Safety Question

Discussion in 'Heavy Equipment & Pavement' started by Maintenance Man, Feb 26, 2008.

  1. Maintenance Man

    Maintenance Man LawnSite Member
    Posts: 16

    I and another operator were talking about electrical shock from hitting a power line over/under ground and what you should do. We both agree to jump from the machine with both feet at the same time(don't step from the machine). This is where we differ. He says from there you shuffle your feet because you get shocked from lifting your feet off the ground(taking a step), and I have been in many classes that say to shuffel your feet because of the different power levels as you move away from the machine(like circles in the water from a splash). He says he has never heard of this before so I wanted to find some information on this and can't find any info or pictures. Can any one help find info on this???:cry:
     
  2. RockSet N' Grade

    RockSet N' Grade LawnSite Silver Member
    Posts: 2,454

    If you hit a power line above or below ground, and you are still alive and not being fried......sit still and don't move! Don't touch a thing, sit still and make the phone call to the utilities to shut the line down. That kind of power can jump/arc 3',4',5' through the air to find you. As far as shuffling or jumping from the machine, you are gonna have to ask someone else.......if I am still alive, I am sitting still. If you want answers from the source, call your local power department and talk with management - they will give you some solid info.
     
  3. Maintenance Man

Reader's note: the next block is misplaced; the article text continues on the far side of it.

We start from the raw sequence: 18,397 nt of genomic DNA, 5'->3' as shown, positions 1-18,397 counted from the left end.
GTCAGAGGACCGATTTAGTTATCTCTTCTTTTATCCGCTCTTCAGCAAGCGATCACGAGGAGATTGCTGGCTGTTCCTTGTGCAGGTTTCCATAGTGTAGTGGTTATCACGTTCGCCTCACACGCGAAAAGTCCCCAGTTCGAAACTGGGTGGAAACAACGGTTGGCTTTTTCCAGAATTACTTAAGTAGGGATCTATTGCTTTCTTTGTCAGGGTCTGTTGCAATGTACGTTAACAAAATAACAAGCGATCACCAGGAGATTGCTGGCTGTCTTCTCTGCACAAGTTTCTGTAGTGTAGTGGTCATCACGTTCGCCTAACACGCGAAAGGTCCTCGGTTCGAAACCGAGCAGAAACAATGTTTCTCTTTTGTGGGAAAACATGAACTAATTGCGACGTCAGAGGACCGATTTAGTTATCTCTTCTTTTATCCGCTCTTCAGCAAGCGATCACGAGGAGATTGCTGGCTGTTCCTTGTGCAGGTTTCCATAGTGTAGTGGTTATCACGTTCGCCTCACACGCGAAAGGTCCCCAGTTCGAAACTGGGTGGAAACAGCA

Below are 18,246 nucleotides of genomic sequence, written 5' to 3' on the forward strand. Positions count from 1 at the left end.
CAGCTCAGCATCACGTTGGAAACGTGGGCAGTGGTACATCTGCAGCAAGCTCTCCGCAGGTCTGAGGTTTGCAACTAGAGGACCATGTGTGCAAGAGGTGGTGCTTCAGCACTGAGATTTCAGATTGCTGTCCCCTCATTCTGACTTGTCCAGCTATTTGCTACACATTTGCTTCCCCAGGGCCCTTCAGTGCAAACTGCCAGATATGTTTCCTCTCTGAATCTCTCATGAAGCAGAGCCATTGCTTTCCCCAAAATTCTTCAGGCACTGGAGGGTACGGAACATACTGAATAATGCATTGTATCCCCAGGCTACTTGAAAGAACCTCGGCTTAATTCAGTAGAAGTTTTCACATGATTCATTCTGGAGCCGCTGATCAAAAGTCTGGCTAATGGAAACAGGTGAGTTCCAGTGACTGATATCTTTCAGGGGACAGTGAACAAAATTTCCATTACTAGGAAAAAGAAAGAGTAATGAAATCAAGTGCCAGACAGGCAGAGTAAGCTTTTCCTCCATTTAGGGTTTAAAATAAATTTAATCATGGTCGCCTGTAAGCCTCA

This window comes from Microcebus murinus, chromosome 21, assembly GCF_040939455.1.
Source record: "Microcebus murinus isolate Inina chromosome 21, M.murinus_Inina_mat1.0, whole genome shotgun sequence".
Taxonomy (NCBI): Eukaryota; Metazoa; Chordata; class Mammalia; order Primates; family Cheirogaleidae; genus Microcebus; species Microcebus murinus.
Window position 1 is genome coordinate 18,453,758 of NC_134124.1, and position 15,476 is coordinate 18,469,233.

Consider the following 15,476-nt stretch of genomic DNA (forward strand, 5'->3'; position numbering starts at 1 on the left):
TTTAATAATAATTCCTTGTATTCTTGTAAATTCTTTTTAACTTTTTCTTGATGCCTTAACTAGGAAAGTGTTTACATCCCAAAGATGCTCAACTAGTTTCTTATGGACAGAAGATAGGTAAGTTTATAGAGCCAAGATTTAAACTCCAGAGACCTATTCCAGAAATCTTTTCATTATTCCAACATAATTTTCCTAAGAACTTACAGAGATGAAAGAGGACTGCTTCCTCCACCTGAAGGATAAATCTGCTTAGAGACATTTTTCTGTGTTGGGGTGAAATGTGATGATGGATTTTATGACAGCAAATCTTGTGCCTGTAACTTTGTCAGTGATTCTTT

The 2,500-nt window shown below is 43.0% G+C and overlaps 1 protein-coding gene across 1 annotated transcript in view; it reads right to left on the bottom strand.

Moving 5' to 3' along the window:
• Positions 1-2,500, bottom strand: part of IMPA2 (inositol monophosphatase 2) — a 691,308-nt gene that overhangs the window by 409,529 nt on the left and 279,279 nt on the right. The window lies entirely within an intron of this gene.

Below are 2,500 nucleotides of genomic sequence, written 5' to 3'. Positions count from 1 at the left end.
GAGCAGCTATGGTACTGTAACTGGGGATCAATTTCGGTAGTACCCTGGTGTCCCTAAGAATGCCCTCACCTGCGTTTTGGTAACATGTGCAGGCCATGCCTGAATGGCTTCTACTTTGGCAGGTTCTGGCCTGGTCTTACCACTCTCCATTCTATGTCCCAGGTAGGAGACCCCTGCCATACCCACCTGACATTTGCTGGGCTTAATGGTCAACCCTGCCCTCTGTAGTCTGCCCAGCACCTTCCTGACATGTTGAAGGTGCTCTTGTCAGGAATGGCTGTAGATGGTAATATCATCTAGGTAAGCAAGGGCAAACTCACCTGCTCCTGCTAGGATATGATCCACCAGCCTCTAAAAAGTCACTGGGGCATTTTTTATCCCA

Maintenance Man LawnSite Member
    Posts: 16

    Sitting still is ok unless machine starts on fire -- ouch hot hot hot
     
  4. Scag48

    Scag48 LawnSite Fanatic
    Posts: 6,067

    Jumping from the machine is a bad, bad move. You're safe on the machine, regardless of size as long as you sit still. As soon as you try to remove yourself, it'll arc through the machine to you. I've hit 2 legs of 220 and 2 legs of 110 in a 7,000 pound mini and I'm here to tell the tale. Not a serious hit, but I kept on the machine.
     
  5. Dirt Digger2

    Dirt Digger2 LawnSite Silver Member
    from PA
    Posts: 2,396

    i would sit even if the machines on fire....better then answering to my boss at the end of the day
     
  6. RockSet N' Grade

    RockSet N' Grade LawnSite Silver Member
    Posts: 2,454

    Oh yea, the reason you can't find any guys doing the "shuffle" from a machine is because when they did that, there weren't any pieces big enough to take a picture of........they were vaporized!
     
  7. ASCHAL45

    ASCHAL45 LawnSite Member
    Posts: 63

    When I was working for a the power company they tell you if you have too. Completly jump off the machine with out touching it at all while in the air. When you get off the machine they said to bunny hope but make sure both feet leave and hit the ground at the same time but they said this was just there theory most ppl are to startled to set there and think about doing this but that is what they tought us to do.

    Adam
     
  8. wanabe

    wanabe LawnSite Senior Member
    from So. IL
    Posts: 943

    What does it matter? With steal tracks, you will be dead before you can even think about it.
     
  9. Scag48

    Scag48 LawnSite Fanatic
    Posts: 6,067

    Not true at all. The electricity will exit the machine through the tracks and blow a hole in the pads. I know an electrician that saw it happen. Blew a basketball sized hole in a pad and blew the teeth off the bucket on a 120. He said the operator was fine.
     
  10. RockSet N' Grade

    RockSet N' Grade LawnSite Silver Member
    Posts: 2,454

    Concrete truck hit a power line down the road at a sub-division pour. He was fine until he tried to get out......opened the door, tried to step out and got fried. From what I gathered from the chaps that were there, if he just sat and waited inside the cab and touched nothing he would have made it. Glad I wasn't there, this was just last year and everyone is still talking about it. I am interested to hear from any experts who may be reading what the "proper procedure" for survival is. I think about that stuff all the time when digging anywhere near any type of utility....
     

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